Abstract: The oil refinery remains a key component of the global oil production and distribution process. It consists of an industrial process plant where crude oils are processed and refined into more valuable petroleum products. These products should meet certain commercial specifications before being shipped to the domestic and international markets. The oil refining industry is currently facing new challenges. In fact, there is a change in fuel demand towards lighter products, as well as a shift in the quality of crude oils towards more sour and heavy crudes. Furthermore, environmental restrictions are leading to tighter fuels specifications that require refiners to either invest in new refinery technologies, usually very expensive, or use better crude feedstock to improve the quality of the products downstream. Heavy sour crudes are more difficult to process and yield more heavy products which need additional processing. Challenges from the operational point of view include the selection of crude oils to be fed to the refinery in order to achieve higher margins and to meet the final product specifications, impacting the cost per barrel. Oil refineries range from a simple topping refinery to a deep conversion refinery integrated with a petrochemical plant having a combination of various technologies for heavy ends conversion, product quality blending as well as efficient fuel usage etc.
The complexity of oil refineries operations and configurations makes the decision making process an extremely difficult task, especially when uncertainty in feed specifications, product demand and economic parameters is involved . Refinery wide optimization is a key requirement to overcome these challenges to achieve a high standard of performance and to stay competitive within the market. Through refinery-wide optimization optimal refinery crude feed mixture as well as gasoline and distillates blending can be achieved. It can also be used to minimize fuel production and quality giveaway whilst ensuring a better energy management.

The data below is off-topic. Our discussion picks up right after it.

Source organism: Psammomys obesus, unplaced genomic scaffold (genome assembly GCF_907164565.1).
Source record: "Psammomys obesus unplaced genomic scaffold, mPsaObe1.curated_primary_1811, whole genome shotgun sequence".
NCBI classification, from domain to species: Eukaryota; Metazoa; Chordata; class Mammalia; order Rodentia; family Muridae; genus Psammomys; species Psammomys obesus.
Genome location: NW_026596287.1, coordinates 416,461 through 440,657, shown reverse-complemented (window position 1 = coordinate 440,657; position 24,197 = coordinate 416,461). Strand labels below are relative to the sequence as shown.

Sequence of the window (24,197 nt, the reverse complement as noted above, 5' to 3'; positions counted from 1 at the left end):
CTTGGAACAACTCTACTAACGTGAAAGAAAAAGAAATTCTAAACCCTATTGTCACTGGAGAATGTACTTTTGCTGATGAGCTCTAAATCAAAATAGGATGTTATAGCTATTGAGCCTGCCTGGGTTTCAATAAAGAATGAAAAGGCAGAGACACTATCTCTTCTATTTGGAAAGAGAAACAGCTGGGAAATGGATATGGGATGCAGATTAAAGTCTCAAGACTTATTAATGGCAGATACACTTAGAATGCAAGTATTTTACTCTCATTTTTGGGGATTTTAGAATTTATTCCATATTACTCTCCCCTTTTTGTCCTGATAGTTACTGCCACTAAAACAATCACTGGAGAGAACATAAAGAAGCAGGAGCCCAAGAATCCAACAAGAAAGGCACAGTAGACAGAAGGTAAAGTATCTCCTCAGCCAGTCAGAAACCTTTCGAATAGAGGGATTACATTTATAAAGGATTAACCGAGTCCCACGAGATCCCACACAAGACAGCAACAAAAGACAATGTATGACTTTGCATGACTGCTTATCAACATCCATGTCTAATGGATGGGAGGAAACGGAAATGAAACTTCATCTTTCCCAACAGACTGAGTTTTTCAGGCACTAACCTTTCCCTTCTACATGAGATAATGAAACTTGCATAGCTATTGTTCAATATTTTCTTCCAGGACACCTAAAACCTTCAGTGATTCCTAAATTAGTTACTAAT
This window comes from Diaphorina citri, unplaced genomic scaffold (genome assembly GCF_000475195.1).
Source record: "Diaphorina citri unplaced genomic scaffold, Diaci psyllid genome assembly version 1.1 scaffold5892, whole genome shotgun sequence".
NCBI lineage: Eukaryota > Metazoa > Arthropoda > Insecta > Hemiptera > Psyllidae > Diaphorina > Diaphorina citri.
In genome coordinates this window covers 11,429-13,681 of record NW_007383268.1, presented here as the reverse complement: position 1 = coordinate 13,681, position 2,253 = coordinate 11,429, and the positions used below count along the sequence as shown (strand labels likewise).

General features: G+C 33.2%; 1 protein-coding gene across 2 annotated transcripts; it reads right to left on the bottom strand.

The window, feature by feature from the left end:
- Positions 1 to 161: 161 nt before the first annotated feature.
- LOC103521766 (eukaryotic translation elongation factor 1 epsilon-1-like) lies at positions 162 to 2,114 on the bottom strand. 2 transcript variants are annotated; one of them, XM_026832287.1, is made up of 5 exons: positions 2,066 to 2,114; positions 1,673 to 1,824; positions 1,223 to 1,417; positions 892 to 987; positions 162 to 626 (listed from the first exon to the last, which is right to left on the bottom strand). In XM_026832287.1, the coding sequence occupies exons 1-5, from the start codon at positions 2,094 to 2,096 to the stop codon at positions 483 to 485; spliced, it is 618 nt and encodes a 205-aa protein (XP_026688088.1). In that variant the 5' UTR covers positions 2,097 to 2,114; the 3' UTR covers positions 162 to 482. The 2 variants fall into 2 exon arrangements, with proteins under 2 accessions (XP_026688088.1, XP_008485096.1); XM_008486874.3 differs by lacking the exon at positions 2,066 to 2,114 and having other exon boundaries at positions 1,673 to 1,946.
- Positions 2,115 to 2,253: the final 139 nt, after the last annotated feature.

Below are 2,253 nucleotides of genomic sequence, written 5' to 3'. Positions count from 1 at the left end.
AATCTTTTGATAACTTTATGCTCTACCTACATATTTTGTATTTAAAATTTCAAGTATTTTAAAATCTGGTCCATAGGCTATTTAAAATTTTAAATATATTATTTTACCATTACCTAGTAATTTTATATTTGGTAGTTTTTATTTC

The oil refining industry mainly uses Linear Programming (LP) modelling tools for refinery optimization and planning purposes, on a frequent basis. LPs are attractive from the computational time point of view; however these models have limitations such as the nonlinearity of the refinery processes is not fully taken into account. In addition, building the LP model can be an arduous task that requires collecting large amounts of data. In this work, approximate nonlinear models are developed in order to replace the rigorous ones providing a good accuracy without compromising the computational time, for refinery optimization. The data for deriving approximate models has been generated from rigorous process models from commercial software, which is extensively used in the refining industry. In this work we present novel model reduction techniques based upon optimal configuration of artificial neural networks  to derive approximate models and demonstrate how these models can be used for refinery-wide optimization.
Acknowledgment: Financial support from EPSRC (EP/G059195/1) is gratefully acknowledged.
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